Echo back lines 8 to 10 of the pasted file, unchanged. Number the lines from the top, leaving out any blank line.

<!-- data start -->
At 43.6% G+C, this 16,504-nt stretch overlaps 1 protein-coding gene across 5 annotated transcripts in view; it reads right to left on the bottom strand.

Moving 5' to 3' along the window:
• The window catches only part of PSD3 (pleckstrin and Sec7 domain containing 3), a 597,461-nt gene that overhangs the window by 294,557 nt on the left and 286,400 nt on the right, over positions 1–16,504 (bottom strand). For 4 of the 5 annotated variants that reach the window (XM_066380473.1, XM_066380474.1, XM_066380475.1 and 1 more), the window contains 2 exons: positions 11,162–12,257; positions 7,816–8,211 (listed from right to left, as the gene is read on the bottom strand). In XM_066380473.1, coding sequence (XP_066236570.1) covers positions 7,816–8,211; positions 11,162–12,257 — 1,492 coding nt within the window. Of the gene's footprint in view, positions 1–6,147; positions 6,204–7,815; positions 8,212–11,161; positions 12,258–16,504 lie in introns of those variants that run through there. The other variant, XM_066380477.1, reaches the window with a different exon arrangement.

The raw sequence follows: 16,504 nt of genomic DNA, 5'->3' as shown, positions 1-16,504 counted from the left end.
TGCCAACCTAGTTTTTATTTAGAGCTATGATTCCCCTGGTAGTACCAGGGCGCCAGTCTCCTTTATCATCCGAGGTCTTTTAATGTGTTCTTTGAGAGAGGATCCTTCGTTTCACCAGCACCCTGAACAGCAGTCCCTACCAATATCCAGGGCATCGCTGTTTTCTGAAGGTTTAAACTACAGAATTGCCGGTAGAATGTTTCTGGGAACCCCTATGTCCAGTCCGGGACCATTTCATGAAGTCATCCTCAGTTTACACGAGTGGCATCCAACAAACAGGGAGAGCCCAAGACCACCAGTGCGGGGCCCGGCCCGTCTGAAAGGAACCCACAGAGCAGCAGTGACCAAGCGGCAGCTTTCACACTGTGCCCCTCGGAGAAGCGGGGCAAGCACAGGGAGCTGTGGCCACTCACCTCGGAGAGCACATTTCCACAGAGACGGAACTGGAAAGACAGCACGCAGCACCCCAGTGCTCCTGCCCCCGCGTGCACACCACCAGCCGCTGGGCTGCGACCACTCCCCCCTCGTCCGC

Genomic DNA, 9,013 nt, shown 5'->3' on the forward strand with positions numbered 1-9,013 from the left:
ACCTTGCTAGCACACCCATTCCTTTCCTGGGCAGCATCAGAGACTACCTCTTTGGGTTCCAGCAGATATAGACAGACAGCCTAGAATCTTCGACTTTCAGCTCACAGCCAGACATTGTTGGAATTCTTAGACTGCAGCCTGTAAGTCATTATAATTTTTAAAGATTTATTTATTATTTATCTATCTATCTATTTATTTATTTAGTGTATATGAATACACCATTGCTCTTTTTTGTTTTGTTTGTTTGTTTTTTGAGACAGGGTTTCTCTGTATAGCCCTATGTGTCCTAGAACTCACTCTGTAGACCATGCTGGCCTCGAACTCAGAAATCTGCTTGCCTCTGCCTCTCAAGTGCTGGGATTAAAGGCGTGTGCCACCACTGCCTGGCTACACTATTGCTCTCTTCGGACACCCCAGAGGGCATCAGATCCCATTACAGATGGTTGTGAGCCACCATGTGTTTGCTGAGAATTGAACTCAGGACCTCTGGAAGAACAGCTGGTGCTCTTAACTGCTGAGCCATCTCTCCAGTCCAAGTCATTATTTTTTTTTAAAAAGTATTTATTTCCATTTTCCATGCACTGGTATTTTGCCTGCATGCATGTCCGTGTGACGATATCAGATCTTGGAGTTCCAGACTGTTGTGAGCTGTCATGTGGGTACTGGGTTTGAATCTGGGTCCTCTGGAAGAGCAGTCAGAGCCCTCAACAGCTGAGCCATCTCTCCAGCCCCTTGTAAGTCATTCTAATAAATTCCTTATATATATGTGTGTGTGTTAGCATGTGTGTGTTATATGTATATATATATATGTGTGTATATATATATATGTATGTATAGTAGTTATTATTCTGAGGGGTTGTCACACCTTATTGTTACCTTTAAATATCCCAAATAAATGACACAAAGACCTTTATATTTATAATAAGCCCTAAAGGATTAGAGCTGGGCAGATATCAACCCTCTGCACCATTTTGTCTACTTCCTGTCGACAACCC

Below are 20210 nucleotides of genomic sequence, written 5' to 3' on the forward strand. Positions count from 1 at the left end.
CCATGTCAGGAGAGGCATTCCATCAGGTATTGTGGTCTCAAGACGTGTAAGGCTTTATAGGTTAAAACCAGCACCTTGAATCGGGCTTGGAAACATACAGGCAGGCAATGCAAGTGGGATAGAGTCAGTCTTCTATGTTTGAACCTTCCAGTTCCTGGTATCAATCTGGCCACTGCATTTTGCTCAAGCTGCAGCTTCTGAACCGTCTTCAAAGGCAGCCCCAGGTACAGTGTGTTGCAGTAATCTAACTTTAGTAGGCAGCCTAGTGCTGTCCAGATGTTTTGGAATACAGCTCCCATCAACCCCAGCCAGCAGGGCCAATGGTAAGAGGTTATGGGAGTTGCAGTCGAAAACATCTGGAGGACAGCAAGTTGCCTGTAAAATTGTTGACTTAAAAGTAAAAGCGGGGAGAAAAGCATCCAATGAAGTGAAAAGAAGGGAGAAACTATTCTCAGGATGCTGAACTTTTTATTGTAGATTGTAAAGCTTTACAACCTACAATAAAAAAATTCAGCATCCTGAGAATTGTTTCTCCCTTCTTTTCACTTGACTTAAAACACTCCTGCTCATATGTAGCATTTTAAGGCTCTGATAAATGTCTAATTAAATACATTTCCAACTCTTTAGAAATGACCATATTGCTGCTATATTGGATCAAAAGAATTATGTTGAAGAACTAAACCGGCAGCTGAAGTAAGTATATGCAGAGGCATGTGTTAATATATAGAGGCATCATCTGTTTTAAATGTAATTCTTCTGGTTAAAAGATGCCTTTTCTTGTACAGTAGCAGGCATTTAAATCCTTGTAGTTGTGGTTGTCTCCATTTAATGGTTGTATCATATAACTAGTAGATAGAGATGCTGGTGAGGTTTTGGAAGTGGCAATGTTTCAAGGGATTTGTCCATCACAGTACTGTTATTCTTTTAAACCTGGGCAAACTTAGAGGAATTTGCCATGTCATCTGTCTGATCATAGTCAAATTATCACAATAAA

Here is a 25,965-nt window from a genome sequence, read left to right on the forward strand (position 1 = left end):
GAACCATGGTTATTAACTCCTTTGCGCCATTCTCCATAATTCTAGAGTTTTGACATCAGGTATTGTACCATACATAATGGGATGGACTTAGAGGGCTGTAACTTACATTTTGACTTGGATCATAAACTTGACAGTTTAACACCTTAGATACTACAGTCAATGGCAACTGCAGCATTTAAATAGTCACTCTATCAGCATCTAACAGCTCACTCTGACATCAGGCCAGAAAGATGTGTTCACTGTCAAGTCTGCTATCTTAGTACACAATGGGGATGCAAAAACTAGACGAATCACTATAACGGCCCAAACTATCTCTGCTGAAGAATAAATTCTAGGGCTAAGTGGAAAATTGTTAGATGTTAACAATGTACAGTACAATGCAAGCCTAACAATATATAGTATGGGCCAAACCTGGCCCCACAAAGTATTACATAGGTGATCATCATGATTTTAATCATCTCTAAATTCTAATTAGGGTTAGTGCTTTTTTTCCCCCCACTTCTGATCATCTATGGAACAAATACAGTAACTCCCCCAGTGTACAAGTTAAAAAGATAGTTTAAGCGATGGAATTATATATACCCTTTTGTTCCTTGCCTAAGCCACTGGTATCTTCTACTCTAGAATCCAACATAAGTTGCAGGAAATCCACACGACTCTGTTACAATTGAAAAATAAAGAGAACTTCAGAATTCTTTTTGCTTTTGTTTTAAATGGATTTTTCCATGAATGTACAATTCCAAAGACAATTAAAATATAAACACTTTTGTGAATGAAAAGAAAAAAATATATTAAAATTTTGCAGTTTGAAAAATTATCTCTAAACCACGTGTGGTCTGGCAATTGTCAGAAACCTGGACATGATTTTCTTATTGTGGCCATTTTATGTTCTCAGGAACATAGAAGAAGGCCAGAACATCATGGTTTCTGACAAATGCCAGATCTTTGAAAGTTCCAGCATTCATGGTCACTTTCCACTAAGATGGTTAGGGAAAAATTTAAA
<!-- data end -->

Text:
Below are 20210 nucleotides of genomic sequence, written 5' to 3' on the forward strand. Positions count from 1 at the left end.
CCATGTCAGGAGAGGCATTCCATCAGGTATTGTGGTCTCAAGACGTGTAAGGCTTTATAGGTTAAAACCAGCACCTTGAATCGGGCTTGGAAACATACAGGCAGGCAATGCAAGTGGGATAGAGTCAGTCTTCTATGTTTGAACCTTCCAGTTCCTGGTATCAATCTGGCCACTGCATTTTGCTCAAGCTGCAGCTTCTGAACCGTCTTCAAAGGCAGCCCCAGGTACAGTGTGTTGCAGTAATCTAACTTTAGTAGGCAGCCTAGTGCTGTCCAGATGTTTTGGAATACAGCTCCCATCAACCCCAGCCAGCAGGGCCAATGGTAAGAGGTTATGGGAGTTGCAGTCGAAAACATCTGGAGGACAGCAAGTTGCCTGTAAAATTGTTGACTTAAAAGTAAAAGCGGGGAGAAAAGCATCCAATGAAGTGAAAAGAAGGGAGAAACTATTCTCAGGATGCTGAACTTTTTATTGTAGATTGTAAAGCTTTACAACCTACAATAAAAAAATTCAGCATCCTGAGAATTGTTTCTCCCTTCTTTTCACTTGACTTAAAACACTCCTGCTCATATGTAGCATTTTAAGGCTCTGATAAATGTCTAATTAAATACATTTCCAACTCTTTAGAAATGACCATATTGCTGCTATATTGGATCAAAAGAATTATGTTGAAGAACTAAACCGGCAGCTGAAGTAAGTATATGCAGAGGCATGTGTTAATATATAGAGGCATCATCTGTTTTAAATGTAATTCTTCTGGTTAAAAGATGCCTTTTCTTGTACAGTAGCAGGCATTTAAATCCTTGTAGTTGTGGTTGTCTCCATTTAATGGTTGTATCATATAACTAGTAGATAGAGATGCTGGTGAGGTTTTGGAAGTGGCAATGTTTCAAGGGATTTGTCCATCACAGTACTGTTATTCTTTTAAACCTGGGCAAACTTAGAGGAATTTGCCATGTCATCTGTCTGATCATAGTCAAATTATCACAATAAA

Here is a 25,965-nt window from a genome sequence, read left to right on the forward strand (position 1 = left end):